Westwood Elementary School was the sole Manchester City School to receive a 2019 Read to be Ready grant.

All of the Coffee County Elementary Schools received the grant with the exception of New Union Elementary School.

Read to be Ready is a summer initiative, meaning student participation cannot be required. However, teachers will be strongly encouraging their students to engage with books to boost their reading abilities.

The 2019 Read to be Ready Summer Grants, which will provide a total of $8,900,000 in funding for tuition-free, month-long literacy-focused summer camps for 8,910 students in need across the state. For summer 2019, the fourth year of the grant program, the department expanded students’ access to the program by changing the student-to-teacher ratio from 1:5 to 1:6. This allows more students to participate without sacrificing the quality and close-knit nature of camps.

“I am proud that once again our state is investing in some of our youngest students who are furthest behind in reading as we work toward the goal that every child is reading on grade-level by the time they leave third grade,” Commissioner McQueen said in a written statement. “This year, we are increasing access to our camps by providing additional capacity to programs so that more students with the highest need can attend. As we have seen over the last three years, these camps play a crucial role in increasing students’ reading skills and motivation as they have shown statistically significant results each year.”

 

City invited to Read to be Ready Academy

The Manchester City Schools district was invited to the Read to be Ready Academy earlier this year. The state offered assistance in writing grants for the program to all schools within the academy. This allows Manchester schools to offer a fully funded summer reading program for kindergarten through first grade.

 

About Read to be Ready

Read to be Ready began in Feb. 2016. According to the Read to be Ready TN.gov website, “less than half of our third and fourth graders are reading on grade level based on state tests, and more rigorous national assessments suggest that only one-third of our fourth graders are proficient – an unacceptable outcome in a state that has prided itself on being the fastest improving in the nation.”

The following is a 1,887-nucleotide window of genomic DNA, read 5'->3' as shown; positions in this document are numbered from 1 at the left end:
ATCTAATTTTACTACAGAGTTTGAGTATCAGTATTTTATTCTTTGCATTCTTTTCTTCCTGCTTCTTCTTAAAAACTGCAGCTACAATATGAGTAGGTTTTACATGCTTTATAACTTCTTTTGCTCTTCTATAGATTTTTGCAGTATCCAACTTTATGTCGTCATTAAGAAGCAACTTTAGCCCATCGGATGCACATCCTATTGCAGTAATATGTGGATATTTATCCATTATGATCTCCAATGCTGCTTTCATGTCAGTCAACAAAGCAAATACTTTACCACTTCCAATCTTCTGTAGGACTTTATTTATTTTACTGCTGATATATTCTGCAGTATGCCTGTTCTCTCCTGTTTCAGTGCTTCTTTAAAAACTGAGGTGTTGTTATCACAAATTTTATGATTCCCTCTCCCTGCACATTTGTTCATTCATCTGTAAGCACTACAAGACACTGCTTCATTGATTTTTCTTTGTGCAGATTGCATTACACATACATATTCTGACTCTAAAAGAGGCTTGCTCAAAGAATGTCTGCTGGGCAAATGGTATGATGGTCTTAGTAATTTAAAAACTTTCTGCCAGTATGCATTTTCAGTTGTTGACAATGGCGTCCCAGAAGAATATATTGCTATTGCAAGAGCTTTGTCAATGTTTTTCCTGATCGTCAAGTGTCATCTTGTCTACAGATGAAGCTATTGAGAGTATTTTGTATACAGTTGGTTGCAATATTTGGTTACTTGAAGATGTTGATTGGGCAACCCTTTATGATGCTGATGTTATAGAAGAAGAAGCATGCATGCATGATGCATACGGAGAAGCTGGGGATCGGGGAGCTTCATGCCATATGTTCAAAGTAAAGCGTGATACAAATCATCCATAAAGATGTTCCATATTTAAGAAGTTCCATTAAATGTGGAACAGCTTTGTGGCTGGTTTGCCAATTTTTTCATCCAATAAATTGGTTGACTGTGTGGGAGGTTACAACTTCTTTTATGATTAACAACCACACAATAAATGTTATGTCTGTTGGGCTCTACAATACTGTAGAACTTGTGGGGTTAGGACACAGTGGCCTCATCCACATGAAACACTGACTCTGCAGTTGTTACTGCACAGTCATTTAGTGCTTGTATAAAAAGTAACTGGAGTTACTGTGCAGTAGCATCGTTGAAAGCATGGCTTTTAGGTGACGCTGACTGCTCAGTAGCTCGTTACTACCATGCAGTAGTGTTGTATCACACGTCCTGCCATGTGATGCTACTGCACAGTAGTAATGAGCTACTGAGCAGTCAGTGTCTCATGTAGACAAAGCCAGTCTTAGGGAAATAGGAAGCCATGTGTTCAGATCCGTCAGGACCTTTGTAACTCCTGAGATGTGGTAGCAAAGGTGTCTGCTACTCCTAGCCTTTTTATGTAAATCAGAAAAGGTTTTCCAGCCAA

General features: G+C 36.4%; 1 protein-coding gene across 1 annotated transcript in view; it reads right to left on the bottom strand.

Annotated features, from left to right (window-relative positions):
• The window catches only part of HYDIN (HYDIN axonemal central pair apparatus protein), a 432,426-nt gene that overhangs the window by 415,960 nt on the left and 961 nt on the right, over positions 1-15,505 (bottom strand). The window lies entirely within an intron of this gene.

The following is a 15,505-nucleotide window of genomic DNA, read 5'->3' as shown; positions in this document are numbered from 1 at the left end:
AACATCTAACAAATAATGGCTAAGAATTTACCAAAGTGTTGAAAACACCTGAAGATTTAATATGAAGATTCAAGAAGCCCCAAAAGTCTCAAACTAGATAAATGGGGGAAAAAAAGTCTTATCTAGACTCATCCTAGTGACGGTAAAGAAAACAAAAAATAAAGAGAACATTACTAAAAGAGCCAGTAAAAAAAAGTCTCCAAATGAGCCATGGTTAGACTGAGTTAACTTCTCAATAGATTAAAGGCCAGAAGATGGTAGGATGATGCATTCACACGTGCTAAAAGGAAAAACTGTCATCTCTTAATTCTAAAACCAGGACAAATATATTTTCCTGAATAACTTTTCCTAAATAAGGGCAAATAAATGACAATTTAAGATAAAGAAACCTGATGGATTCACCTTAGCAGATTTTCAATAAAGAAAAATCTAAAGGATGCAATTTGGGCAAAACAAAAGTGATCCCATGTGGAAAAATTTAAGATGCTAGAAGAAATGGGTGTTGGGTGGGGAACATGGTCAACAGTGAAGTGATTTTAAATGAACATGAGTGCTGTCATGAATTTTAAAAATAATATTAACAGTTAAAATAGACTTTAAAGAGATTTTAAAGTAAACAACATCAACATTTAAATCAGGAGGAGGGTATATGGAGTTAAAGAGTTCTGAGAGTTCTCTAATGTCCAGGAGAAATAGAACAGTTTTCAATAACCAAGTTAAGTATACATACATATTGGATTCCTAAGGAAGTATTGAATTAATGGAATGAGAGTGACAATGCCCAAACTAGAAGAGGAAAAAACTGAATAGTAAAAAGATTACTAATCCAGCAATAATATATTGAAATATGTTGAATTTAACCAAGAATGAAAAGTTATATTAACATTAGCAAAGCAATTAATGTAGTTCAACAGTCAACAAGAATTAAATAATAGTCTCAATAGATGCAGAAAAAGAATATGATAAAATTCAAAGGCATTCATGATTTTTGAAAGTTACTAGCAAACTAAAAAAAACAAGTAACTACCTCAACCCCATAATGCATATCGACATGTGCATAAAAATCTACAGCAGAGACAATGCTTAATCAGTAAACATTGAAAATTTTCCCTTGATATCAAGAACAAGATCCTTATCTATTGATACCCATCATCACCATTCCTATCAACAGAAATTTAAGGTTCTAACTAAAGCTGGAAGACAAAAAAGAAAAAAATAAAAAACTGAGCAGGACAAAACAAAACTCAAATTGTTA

The campaign set a statewide goal to have at least 75 percent of Tennessee third graders reading on grade level by 2025.

Over the past three years, the Tennessee Departments of Education and Human Services, with support from First Lady Crissy Haslam, have partnered to expand the Read to Be Ready Summer Grant program. In summer 2018, about 7,700 rising first, second, and third grade students collectively spent over 6.8 million minutes reading and over 4.6 million minutes writing. Students participating in 2018 summer camps saw statistically significant increases in reading comprehension, accuracy, and motivation. Additionally, through the 2018 summer grant program, more than 193,000 high-quality books were sent home with students, and each student, on average, received 25 new books for his or her home library.

Students who attend Read to be Ready summer camps generally are economically disadvantaged and not reading on grade level. Rather than sliding backward, students in Read to be Ready camps have a chance to keep learning and advance their reading skills through a variety of literacy experiences over the critical summer months. For summer 2019, there will be 218 summer programs in 114 districts across the state, including 56 camps located in economically distressed or at-risk counties.

All Tennessee public schools were eligible to apply for the Read to be Ready Summer Grant program. Prospective applicants were asked to design summer camps that were at least four weeks in length and at least four hours per day—providing students with access to at least 80 hours of literacy-focused instruction and enrichment during the summer. The summer camps will use high-interest books, authentic literacy experiences, and engaging field trips to help increase students’ motivation. Read to be Ready is a coordinated campaign launched by Governor Bill Haslam Crissy Haslam, and Commissioner Education Commissioner Candice McQueen in February 2016 with the goal to increase third grade reading proficiency in Tennessee to 75 percent by 2025 through a variety of initiatives. The campaign seeks to raise awareness about the importance of reading, unite efforts to address low reading achievement, highlight best practices, and build partnerships.